“This will do. Please have the shaft painted black and polished neatly, I would like the grip to be gold if that isn’t an issue. Here are the measurements,” Christophe held out a small piece of cardstock, small numbers written across the surface. “I’ll be here to retrieve it at this time tomorrow, will that be alright?” he asked, smiling ever so slightly. The old man could do naught but nod his head; he hadn’t even the senses to shut his gaping mouth. Christophe chuckled to himself and turned on his heel to head out.

The bell rang once more, the noise following him down the front steps. He prepared himself to head to the next shop, but was instead distracted by a young child in the road. He had found a coin. Christophe smiled and admired the small boy, how he became attached to something so small just because of the shine. He dazed himself with thoughts and how this child would one day become just like the adults that surrounded him.  With a snap, he heard a carriage. There, just fifty yards off was a large, luxurious horse pulling it on metal wheels.

Too fast, it was going too fast.

The child turned, as if in slow motion, his eyes widening in fear. There was something else there, but Christophe had stopped observing. His jacket fell behind as he rushed into the street to lock the child in his embrace, protecting him from the metal monster that came for his life. He grabbed the boy and held tight as his body braced for the impact. Christophe whispered frantically in the remaining second that followed, then all at once, the horse and carriage rammed into his back.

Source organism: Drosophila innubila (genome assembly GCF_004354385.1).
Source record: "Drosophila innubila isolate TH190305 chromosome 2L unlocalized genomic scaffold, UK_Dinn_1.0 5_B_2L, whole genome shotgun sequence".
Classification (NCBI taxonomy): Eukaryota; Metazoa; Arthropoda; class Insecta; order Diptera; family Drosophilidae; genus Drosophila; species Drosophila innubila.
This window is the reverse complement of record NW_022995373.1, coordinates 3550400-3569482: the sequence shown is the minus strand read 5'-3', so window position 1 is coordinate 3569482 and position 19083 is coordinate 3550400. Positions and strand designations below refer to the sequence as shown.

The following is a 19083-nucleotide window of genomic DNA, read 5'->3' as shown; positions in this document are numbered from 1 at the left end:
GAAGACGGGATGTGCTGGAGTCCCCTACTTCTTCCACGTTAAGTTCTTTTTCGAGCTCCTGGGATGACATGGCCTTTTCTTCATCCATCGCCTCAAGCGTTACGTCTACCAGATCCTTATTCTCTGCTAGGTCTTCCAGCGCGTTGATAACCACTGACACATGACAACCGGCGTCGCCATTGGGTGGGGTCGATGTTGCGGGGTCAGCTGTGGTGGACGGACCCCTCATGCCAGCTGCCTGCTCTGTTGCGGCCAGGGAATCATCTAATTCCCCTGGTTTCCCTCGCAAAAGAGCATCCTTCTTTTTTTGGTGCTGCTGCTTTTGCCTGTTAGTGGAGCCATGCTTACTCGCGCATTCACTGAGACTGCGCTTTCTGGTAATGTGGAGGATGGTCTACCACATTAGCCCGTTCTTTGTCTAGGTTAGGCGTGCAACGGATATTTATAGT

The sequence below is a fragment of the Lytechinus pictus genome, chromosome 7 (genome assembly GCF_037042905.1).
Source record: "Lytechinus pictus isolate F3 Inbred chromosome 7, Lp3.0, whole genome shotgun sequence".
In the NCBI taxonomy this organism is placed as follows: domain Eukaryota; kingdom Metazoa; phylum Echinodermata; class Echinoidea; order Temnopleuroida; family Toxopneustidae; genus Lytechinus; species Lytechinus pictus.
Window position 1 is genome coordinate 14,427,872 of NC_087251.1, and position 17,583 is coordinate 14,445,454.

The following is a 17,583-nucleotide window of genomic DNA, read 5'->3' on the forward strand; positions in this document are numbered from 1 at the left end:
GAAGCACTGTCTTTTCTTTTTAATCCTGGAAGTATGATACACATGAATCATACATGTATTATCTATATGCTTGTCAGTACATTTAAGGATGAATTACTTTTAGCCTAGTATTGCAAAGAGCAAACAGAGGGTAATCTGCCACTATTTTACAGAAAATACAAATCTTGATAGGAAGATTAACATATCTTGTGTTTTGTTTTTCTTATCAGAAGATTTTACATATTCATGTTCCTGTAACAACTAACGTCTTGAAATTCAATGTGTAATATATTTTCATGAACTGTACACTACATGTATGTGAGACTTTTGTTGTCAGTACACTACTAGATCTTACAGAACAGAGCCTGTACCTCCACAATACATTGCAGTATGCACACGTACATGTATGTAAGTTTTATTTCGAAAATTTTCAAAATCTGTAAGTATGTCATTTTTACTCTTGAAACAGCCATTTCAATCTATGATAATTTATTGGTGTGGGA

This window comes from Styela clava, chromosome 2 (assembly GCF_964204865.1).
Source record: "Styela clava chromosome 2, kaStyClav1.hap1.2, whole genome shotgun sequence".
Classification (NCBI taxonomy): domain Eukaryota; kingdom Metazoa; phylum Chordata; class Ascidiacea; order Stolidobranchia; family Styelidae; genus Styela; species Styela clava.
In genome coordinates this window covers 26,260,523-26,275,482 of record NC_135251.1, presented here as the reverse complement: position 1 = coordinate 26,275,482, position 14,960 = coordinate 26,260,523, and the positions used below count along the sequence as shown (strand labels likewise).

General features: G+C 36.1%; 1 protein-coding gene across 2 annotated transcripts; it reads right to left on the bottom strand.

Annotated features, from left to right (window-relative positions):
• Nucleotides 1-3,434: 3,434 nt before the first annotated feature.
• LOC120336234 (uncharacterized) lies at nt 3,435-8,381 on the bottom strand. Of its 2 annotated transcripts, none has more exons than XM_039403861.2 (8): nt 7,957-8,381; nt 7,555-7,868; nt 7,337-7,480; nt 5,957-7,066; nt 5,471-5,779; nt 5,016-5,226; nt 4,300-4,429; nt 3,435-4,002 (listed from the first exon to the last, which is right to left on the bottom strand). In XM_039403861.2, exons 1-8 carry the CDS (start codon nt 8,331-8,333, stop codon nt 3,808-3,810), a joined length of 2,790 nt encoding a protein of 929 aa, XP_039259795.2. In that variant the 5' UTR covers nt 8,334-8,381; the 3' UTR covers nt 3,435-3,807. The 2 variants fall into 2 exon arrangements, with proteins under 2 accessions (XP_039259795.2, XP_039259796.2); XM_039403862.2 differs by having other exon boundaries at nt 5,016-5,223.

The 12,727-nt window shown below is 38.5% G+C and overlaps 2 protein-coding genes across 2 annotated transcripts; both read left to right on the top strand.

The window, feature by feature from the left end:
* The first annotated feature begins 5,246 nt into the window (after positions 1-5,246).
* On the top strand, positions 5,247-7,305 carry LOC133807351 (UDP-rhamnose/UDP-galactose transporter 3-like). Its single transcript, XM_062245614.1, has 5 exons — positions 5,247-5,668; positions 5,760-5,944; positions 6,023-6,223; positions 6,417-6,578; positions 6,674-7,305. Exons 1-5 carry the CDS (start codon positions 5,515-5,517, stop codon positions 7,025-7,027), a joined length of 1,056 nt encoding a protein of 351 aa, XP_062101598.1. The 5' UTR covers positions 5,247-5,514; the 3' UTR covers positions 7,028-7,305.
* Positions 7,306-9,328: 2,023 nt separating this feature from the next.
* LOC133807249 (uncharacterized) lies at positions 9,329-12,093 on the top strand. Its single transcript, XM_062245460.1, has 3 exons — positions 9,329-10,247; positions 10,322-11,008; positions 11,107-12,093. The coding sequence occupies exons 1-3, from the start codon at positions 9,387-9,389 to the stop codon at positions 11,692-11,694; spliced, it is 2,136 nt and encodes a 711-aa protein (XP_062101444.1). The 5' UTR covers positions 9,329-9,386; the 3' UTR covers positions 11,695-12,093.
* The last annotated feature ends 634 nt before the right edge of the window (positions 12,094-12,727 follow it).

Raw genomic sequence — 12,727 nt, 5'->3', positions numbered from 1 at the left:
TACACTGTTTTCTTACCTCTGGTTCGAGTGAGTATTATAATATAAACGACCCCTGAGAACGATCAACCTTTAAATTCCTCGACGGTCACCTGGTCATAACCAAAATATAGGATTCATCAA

Everything was silent for a moment before the villagers came to see what had happened. Shocked gasps and hateful, harsh words were strewn around as they viewed the scene before them, one by one.

The horse’s head had caved in, blood trickling freely onto the stones, cracks turning to canals. The driver lay dead, body slung over the side of his seat. The carriage behind the dying horse was dented; black paint was scraped off revealing the shiny undersurface. The contraption holding the horse to the seating area was twisted in odd contortions, one piece stuck through the horse’s neck.  A young woman stood outside of the carriage, hair in tangled locks and dress pulled in strange-looking folds.

Christophe slowly uncurled himself from the boy, back popping in several places as he straightened his spine. He stood, white, flowing shirt now dirty with mud from the horse’s hoof. The black ribbon had fallen from his hair, letting it fall into his face in strings. He took in the horrified faces surrounding him. All of them were directed toward himself, every angry glare, every appalled, gaping, mouth. He sighed softly.

Turning around, he went to the young woman standing beside the wreck. He bowed.

“Your majesty. I apologize for this tragedy. I could not have allowed myself to live with the guilt of letting the boy be trampled by a horse such as that. Please accept my compensation.” With that, he handed her a small, leather pouch heavy with coins and walked past her, toward his house.